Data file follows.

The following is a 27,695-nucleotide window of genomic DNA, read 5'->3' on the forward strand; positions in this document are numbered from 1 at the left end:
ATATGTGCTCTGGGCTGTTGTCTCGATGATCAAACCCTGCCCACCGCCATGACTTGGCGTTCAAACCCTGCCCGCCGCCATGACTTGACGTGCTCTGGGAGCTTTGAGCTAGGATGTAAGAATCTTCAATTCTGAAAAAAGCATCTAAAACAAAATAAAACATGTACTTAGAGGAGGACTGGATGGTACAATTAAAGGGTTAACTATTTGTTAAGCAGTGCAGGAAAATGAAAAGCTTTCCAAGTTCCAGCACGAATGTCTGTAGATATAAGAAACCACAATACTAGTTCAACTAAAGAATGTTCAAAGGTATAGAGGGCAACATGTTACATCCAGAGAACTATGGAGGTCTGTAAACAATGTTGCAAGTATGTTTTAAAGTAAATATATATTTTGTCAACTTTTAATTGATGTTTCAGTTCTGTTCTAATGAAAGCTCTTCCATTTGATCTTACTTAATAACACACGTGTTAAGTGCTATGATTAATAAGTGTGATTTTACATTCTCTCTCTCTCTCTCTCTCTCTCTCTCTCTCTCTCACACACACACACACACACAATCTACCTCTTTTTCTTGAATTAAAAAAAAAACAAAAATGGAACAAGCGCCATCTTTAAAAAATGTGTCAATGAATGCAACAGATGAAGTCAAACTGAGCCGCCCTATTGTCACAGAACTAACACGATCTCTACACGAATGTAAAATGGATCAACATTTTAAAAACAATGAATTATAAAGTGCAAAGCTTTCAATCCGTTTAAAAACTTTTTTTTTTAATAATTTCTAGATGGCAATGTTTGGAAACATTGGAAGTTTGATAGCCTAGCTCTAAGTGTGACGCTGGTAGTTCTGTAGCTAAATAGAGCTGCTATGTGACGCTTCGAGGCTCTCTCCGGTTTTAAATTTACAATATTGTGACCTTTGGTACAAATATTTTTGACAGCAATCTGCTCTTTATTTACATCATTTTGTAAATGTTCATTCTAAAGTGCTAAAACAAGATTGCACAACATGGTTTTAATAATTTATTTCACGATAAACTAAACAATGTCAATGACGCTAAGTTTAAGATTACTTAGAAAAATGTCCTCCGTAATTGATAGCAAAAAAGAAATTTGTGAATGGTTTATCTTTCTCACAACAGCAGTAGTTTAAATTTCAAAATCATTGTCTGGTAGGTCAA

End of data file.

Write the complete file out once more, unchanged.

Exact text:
The following is a 27,695-nucleotide window of genomic DNA, read 5'->3' on the forward strand; positions in this document are numbered from 1 at the left end:
ATATGTGCTCTGGGCTGTTGTCTCGATGATCAAACCCTGCCCACCGCCATGACTTGGCGTTCAAACCCTGCCCGCCGCCATGACTTGACGTGCTCTGGGAGCTTTGAGCTAGGATGTAAGAATCTTCAATTCTGAAAAAAGCATCTAAAACAAAATAAAACATGTACTTAGAGGAGGACTGGATGGTACAATTAAAGGGTTAACTATTTGTTAAGCAGTGCAGGAAAATGAAAAGCTTTCCAAGTTCCAGCACGAATGTCTGTAGATATAAGAAACCACAATACTAGTTCAACTAAAGAATGTTCAAAGGTATAGAGGGCAACATGTTACATCCAGAGAACTATGGAGGTCTGTAAACAATGTTGCAAGTATGTTTTAAAGTAAATATATATTTTGTCAACTTTTAATTGATGTTTCAGTTCTGTTCTAATGAAAGCTCTTCCATTTGATCTTACTTAATAACACACGTGTTAAGTGCTATGATTAATAAGTGTGATTTTACATTCTCTCTCTCTCTCTCTCTCTCTCTCTCTCTCTCTCACACACACACACACACACAATCTACCTCTTTTTCTTGAATTAAAAAAAAAACAAAAATGGAACAAGCGCCATCTTTAAAAAATGTGTCAATGAATGCAACAGATGAAGTCAAACTGAGCCGCCCTATTGTCACAGAACTAACACGATCTCTACACGAATGTAAAATGGATCAACATTTTAAAAACAATGAATTATAAAGTGCAAAGCTTTCAATCCGTTTAAAAACTTTTTTTTTTAATAATTTCTAGATGGCAATGTTTGGAAACATTGGAAGTTTGATAGCCTAGCTCTAAGTGTGACGCTGGTAGTTCTGTAGCTAAATAGAGCTGCTATGTGACGCTTCGAGGCTCTCTCCGGTTTTAAATTTACAATATTGTGACCTTTGGTACAAATATTTTTGACAGCAATCTGCTCTTTATTTACATCATTTTGTAAATGTTCATTCTAAAGTGCTAAAACAAGATTGCACAACATGGTTTTAATAATTTATTTCACGATAAACTAAACAATGTCAATGACGCTAAGTTTAAGATTACTTAGAAAAATGTCCTCCGTAATTGATAGCAAAAAAGAAATTTGTGAATGGTTTATCTTTCTCACAACAGCAGTAGTTTAAATTTCAAAATCATTGTCTGGTAGGTCAA